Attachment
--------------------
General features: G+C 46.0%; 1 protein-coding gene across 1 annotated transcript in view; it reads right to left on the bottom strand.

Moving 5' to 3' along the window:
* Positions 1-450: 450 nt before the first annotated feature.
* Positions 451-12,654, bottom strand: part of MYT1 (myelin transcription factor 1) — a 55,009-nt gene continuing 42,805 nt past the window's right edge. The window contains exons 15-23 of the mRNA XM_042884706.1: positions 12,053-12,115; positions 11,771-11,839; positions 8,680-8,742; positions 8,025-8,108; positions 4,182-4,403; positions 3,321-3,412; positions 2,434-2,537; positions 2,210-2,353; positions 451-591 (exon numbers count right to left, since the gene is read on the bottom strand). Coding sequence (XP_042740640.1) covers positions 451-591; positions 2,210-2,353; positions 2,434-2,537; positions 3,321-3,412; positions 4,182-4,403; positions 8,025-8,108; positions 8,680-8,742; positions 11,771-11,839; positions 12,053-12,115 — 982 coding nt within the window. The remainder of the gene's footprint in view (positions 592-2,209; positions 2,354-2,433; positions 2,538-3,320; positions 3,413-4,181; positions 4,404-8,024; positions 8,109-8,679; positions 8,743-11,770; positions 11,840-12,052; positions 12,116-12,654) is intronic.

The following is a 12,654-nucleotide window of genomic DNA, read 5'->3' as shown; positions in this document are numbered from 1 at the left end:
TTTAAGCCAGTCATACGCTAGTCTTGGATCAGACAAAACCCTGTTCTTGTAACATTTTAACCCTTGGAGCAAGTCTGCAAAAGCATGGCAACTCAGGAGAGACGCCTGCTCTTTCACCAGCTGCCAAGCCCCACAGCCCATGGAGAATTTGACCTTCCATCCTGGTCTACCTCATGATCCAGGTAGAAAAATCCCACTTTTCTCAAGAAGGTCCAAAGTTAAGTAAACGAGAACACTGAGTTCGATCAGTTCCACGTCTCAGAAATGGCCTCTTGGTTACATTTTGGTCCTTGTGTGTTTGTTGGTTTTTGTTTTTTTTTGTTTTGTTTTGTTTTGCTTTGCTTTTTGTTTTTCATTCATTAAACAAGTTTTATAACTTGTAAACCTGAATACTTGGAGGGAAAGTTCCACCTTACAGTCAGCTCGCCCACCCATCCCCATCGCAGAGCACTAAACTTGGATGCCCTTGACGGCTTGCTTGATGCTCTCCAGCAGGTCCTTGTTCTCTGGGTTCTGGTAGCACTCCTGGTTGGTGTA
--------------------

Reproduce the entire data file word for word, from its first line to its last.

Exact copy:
General features: G+C 46.0%; 1 protein-coding gene across 1 annotated transcript in view; it reads right to left on the bottom strand.

Moving 5' to 3' along the window:
* Positions 1-450: 450 nt before the first annotated feature.
* Positions 451-12,654, bottom strand: part of MYT1 (myelin transcription factor 1) — a 55,009-nt gene continuing 42,805 nt past the window's right edge. The window contains exons 15-23 of the mRNA XM_042884706.1: positions 12,053-12,115; positions 11,771-11,839; positions 8,680-8,742; positions 8,025-8,108; positions 4,182-4,403; positions 3,321-3,412; positions 2,434-2,537; positions 2,210-2,353; positions 451-591 (exon numbers count right to left, since the gene is read on the bottom strand). Coding sequence (XP_042740640.1) covers positions 451-591; positions 2,210-2,353; positions 2,434-2,537; positions 3,321-3,412; positions 4,182-4,403; positions 8,025-8,108; positions 8,680-8,742; positions 11,771-11,839; positions 12,053-12,115 — 982 coding nt within the window. The remainder of the gene's footprint in view (positions 592-2,209; positions 2,354-2,433; positions 2,538-3,320; positions 3,413-4,181; positions 4,404-8,024; positions 8,109-8,679; positions 8,743-11,770; positions 11,840-12,052; positions 12,116-12,654) is intronic.

The following is a 12,654-nucleotide window of genomic DNA, read 5'->3' as shown; positions in this document are numbered from 1 at the left end:
TTTAAGCCAGTCATACGCTAGTCTTGGATCAGACAAAACCCTGTTCTTGTAACATTTTAACCCTTGGAGCAAGTCTGCAAAAGCATGGCAACTCAGGAGAGACGCCTGCTCTTTCACCAGCTGCCAAGCCCCACAGCCCATGGAGAATTTGACCTTCCATCCTGGTCTACCTCATGATCCAGGTAGAAAAATCCCACTTTTCTCAAGAAGGTCCAAAGTTAAGTAAACGAGAACACTGAGTTCGATCAGTTCCACGTCTCAGAAATGGCCTCTTGGTTACATTTTGGTCCTTGTGTGTTTGTTGGTTTTTGTTTTTTTTTGTTTTGTTTTGTTTTGCTTTGCTTTTTGTTTTTCATTCATTAAACAAGTTTTATAACTTGTAAACCTGAATACTTGGAGGGAAAGTTCCACCTTACAGTCAGCTCGCCCACCCATCCCCATCGCAGAGCACTAAACTTGGATGCCCTTGACGGCTTGCTTGATGCTCTCCAGCAGGTCCTTGTTCTCTGGGTTCTGGTAGCACTCCTGGTTGGTGTA